A century on, Women's Day a reminder of enduring inequities
PARIS - Nearly 100 years old, International Women's Day on Sunday marks an ongoing worldwide battle to ensure equal rights for half the globe's population on issues such as work, voting and abortion.
One of this year's key events was a massive Women's Day meet this weekend in Liberia, hosted by President Ellen Johnson Sirleaf, which focused on the future of women in the world.
US Secretary of State Hillary Clinton and German Chancellor Angela Merkel are among 400 leading women, several of them heads of state, who were expected at the gathering -- which also marks a milestone for Liberia, still recovering from its 1989-2003 civil war and hosting its first such high-profile event since the late 1970s.
Conceived in 1910, International Women's Day was recognised by the United Nations in 1977. The origin of marking a day for women's rights is actually American -- although, like many such symbolic days, clouded in uncertainty and competing claims.
In the United States, the country's long-defunct Socialist Party of America celebrated a National Women's Day on February 28, 1909.
But it was a year later, at an International Socialist Women's conference in Copenhagen, that the notion was born of an international day to celebrate the female sex -- at a time of mounting anger over unequal treatment in politics and the workplace.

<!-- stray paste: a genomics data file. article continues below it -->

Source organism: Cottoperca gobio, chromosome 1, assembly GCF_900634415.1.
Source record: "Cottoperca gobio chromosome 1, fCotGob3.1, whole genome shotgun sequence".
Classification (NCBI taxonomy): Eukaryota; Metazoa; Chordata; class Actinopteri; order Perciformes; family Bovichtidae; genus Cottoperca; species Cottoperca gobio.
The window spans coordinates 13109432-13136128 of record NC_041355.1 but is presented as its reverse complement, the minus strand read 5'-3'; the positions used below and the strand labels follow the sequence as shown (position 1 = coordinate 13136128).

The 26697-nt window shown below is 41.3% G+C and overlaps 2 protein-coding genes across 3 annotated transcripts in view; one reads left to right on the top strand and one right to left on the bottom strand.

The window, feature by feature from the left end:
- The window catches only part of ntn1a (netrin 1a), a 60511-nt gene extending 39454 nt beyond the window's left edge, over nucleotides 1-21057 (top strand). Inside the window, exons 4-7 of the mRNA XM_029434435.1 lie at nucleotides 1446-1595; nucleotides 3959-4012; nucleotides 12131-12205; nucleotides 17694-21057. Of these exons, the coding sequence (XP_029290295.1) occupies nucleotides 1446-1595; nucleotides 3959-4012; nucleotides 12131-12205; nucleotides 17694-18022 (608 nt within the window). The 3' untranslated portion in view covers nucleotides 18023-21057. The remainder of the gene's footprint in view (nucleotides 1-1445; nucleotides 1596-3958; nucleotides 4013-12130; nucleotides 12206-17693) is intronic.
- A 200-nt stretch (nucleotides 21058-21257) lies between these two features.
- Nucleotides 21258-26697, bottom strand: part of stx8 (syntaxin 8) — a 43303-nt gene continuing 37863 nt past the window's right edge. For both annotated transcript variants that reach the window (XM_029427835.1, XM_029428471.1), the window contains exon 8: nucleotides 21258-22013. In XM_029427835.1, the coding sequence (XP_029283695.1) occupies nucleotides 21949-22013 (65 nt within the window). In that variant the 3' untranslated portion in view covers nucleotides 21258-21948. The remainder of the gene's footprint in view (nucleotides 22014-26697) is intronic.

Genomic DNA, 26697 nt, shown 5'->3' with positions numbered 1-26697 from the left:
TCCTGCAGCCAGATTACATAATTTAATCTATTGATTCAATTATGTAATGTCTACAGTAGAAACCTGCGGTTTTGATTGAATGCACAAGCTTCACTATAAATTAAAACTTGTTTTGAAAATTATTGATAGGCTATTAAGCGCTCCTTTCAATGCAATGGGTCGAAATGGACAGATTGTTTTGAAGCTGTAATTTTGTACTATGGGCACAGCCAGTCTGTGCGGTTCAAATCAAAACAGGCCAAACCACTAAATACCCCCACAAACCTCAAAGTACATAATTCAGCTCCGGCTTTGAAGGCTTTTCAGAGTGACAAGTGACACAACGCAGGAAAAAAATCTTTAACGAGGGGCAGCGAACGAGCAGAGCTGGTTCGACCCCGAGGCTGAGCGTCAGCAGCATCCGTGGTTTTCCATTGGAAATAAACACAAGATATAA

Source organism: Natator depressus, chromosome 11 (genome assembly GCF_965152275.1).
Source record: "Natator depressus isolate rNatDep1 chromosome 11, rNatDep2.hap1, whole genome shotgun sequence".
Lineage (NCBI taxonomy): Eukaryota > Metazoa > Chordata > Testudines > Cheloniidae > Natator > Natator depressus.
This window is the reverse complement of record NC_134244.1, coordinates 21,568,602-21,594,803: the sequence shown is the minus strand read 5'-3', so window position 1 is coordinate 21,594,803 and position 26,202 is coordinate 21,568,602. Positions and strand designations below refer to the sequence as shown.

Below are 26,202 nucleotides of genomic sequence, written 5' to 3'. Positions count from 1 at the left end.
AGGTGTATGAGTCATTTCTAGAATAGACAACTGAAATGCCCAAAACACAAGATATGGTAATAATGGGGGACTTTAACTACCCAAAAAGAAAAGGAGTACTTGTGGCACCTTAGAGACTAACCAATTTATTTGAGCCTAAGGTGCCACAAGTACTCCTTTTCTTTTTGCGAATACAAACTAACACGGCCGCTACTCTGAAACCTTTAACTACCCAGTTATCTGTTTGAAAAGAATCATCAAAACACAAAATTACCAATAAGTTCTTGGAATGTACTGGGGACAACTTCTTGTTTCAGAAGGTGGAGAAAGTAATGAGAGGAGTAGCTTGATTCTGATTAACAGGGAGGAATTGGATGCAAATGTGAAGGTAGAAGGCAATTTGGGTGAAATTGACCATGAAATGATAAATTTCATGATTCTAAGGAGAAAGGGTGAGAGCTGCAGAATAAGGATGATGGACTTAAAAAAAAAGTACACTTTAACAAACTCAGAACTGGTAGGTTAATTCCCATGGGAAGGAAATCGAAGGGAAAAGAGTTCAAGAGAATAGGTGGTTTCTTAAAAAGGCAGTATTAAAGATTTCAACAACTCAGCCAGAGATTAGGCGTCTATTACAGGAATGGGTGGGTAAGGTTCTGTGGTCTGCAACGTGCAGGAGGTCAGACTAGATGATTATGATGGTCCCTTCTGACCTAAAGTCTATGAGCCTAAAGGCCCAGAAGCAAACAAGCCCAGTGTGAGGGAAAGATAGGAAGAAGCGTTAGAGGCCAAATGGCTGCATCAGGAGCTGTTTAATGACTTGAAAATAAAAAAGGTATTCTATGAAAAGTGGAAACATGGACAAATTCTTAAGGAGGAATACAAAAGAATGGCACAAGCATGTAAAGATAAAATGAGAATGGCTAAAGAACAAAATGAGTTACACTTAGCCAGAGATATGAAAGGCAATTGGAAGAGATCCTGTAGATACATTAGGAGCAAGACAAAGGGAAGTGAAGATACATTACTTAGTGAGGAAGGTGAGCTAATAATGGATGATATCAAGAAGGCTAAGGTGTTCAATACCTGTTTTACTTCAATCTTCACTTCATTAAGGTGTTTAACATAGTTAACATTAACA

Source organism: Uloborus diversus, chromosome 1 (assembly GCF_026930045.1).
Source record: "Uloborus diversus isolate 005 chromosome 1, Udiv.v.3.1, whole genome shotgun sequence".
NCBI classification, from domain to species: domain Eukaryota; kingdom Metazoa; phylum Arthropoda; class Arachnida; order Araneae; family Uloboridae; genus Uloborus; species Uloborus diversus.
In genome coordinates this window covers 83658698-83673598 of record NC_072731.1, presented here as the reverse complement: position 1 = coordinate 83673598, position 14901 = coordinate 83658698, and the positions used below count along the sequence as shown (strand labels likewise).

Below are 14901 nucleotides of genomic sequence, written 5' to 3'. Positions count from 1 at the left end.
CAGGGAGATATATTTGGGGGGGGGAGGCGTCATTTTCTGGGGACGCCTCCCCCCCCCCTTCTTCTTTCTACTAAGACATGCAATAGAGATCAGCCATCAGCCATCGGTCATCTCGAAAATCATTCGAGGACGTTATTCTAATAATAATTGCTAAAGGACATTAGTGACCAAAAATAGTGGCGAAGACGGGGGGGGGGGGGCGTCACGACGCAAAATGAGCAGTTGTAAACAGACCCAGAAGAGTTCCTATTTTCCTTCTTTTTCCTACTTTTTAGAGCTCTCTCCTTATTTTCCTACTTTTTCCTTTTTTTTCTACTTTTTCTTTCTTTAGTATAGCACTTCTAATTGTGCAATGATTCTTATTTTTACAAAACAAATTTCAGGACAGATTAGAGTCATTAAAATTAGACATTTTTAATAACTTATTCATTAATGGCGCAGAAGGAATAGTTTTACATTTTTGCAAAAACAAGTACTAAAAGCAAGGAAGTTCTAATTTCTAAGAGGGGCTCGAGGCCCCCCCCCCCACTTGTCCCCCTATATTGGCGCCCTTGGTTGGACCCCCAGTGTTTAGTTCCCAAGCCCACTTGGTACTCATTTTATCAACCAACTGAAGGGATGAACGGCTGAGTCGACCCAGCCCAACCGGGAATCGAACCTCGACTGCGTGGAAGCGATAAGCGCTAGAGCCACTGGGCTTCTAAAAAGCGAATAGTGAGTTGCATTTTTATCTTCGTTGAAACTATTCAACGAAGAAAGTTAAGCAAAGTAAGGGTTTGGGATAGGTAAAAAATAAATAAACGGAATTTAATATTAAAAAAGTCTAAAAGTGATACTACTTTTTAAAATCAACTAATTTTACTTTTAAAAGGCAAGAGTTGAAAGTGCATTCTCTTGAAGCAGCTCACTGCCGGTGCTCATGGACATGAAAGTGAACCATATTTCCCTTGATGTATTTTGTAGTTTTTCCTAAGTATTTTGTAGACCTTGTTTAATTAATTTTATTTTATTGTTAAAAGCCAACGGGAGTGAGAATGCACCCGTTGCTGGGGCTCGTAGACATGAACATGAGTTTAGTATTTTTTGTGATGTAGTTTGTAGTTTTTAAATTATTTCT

On March 19, 1911, the day was commemorated for the first time in Austria, Denmark, Germany and Switzerland, with more than a million women and men coming out onto the streets.
A massive women's protest in the Russian city of Saint Petersburg in 1917 to protest the price of bread and to welcome soldiers home from the World War I front on March 8 (February 23 in the Russian calendar) helped spark the Russian Revolution and cement the day in history.
Today, the March 8 tradition remains strong in communist countries: in China, for example, female workers are granted a half-day off.
Elsewhere, it gained momentum alongside the broader feminist movements of the 1970s, when women seized the symbolism of the day to mark their demands for equal political and social rights.
In 1977, it was officially declared by the UN General Assembly as the United Nations Day for Women's Rights and International Peace.
And at a 1995 UN Women's Conference in Beijing, representatives from 189 countries agreed that gender inequalities affected the well-being of all the world's population -- both men and women.
Today, the day serves as a reminder of the fields in which women must still battle for fundamental rights, and where they remain victims of violence and enduring inequalities.
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